Unpacking pastebinit (1.4-3) ...
Processing triggers for man-db ( ...
Processing triggers for gnome-menus (3.10.1-0ubuntu2) ...
Processing triggers for desktop-file-utils (0.22-1ubuntu1) ...
Processing triggers for bamfdaemon (0.5.1+14.04.20140409-0ubuntu1) ...
Rebuilding /usr/share/applications/bamf-2.index...
Processing triggers for mime-support (3.54ubuntu1) ...
Setting up gawk (1:4.0.1+dfsg-2.1ubuntu2) ...
/usr/share/boot-sav/ line 33: hash: gksudo: not found
/usr/share/boot-sav/ line 35: hash: gksu: not found

Once the Terminal actions have completed the Boot-Repair application will launch. Select the Recommended repair option and the tool will run for a few minutes doing its thing. When it’s completed it will provide a URL that you can paste in the Ubuntu support forums if the problem was not fixed and allow others to see the log file to help with troubleshooting.


After that just close Boot-Repair, eject the Ubuntu Live CD, and reboot your system. And voila, this time the GRUB menu will be presented and you can select and boot into Ubuntu like usual.

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Spotify in Ubuntu

Those with a keen eye may have noticed Spotify running in the screen shot from my return to Linux post yesterday. As it turns out, installing Spotify in Linux (and I’m sure this may become a more common scenario as I delve deeper into Ubuntu) is not quite as straightforward as it is on Windows or Mac OS X. In fact, on their web site Spotify list Windows and Mac as the only supported platforms. However, all is not lost, as there are a few different ways to get Spotify running in Linux.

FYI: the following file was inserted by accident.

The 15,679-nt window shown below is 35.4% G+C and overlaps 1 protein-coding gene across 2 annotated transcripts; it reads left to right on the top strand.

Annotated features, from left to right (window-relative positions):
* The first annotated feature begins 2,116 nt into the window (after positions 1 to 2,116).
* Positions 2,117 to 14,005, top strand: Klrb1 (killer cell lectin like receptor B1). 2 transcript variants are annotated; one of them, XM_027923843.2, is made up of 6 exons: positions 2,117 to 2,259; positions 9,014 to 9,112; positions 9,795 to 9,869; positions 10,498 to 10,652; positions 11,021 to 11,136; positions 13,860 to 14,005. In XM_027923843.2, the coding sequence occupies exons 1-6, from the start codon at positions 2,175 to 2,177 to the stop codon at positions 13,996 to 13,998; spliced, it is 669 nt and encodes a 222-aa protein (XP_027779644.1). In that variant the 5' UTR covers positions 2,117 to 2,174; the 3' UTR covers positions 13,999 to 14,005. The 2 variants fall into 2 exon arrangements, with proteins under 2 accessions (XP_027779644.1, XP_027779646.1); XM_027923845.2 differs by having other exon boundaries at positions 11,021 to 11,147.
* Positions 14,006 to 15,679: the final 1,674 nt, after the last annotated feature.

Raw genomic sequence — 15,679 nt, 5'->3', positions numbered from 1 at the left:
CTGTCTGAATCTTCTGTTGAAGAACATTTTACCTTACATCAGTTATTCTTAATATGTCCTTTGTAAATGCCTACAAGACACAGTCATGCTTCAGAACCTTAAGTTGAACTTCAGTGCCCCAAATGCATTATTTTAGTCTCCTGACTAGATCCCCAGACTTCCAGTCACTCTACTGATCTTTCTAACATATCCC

The first way is to use the Spotify Web Player, which provides a browser-based interface that allows you to run Spotify in all its glory without installing the application, thus removing any dependency on what operating system is used. All you need to do is navigate to and login to start listening.

If you don’t fancy the web player and want to actually install the application in Linux, Spotify does provide a Spotify for Linux preview build, which basically means they do their best to provide an application for use in Linux but it’s not officially supported so it may be buggy and they’re not responsible if it doesn’t work. That said, I’ve been using it for a little while now and have not had any issues whatsoever. It works as flawlessly as on Windows or Mac. The installation was pretty straightforward, the preview web page has some Terminal instructions which worked a charm – the commands below entered in sequence:

jon@holato:~$ sudo gedit /etc/apt/sources.list

When gedit opens then add the Spotify repository to the file and save:

deb stable non-free

sources.list (-etc-apt) - gedit
sources.list (-etc-apt) – gedit
jon@holato:~$ sudo apt-key adv --keyserver hkp:// --recv-keys 94558F59
jon@holato:~$ sudo apt-get update
jon@holato:~$ sudo apt-get install spotify-client

And that’s it. Spotify will be installed and in no time you’ll be able to launch and run it locally on your Linux desktop.

The final way to get Spotify running under Linux is to use Wine, and I must confess I don’t know much about this method at all however I’d be remiss if I didn’t mention it, but essentially it’s a program that allows applications designed for Windows to run on Unix-based operating systems.

And those are some of the various ways to run Spotify in Linux. Personally I prefer the second approach of installing the preview build but to each their own. The most important thing is that it works, and my dependency on Windows or Mac is reduced as one of my favorite, everyday programs works great in Ubuntu.